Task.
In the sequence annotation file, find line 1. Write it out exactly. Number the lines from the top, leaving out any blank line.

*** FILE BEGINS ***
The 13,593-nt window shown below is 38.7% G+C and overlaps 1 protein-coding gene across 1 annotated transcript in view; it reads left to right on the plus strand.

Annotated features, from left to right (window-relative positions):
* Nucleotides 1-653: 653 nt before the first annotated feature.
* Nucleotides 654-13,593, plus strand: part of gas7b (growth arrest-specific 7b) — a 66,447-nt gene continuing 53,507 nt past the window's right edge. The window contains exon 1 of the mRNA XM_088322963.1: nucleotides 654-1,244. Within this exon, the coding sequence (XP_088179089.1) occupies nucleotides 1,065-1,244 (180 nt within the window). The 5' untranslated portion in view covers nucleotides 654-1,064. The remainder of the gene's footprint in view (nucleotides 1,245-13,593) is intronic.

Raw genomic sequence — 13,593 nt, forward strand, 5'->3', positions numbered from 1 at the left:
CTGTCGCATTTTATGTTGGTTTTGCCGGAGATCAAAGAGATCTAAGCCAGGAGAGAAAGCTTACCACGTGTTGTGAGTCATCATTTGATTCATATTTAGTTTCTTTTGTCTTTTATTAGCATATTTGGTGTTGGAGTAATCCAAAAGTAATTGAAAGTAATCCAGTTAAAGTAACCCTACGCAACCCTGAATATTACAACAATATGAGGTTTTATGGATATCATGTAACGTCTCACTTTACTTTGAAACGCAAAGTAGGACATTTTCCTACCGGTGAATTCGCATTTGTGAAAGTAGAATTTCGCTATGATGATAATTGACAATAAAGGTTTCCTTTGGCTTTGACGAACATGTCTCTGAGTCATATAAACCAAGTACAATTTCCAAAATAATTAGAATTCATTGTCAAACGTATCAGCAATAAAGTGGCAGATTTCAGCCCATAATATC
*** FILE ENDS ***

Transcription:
The 13,593-nt window shown below is 38.7% G+C and overlaps 1 protein-coding gene across 1 annotated transcript in view; it reads left to right on the plus strand.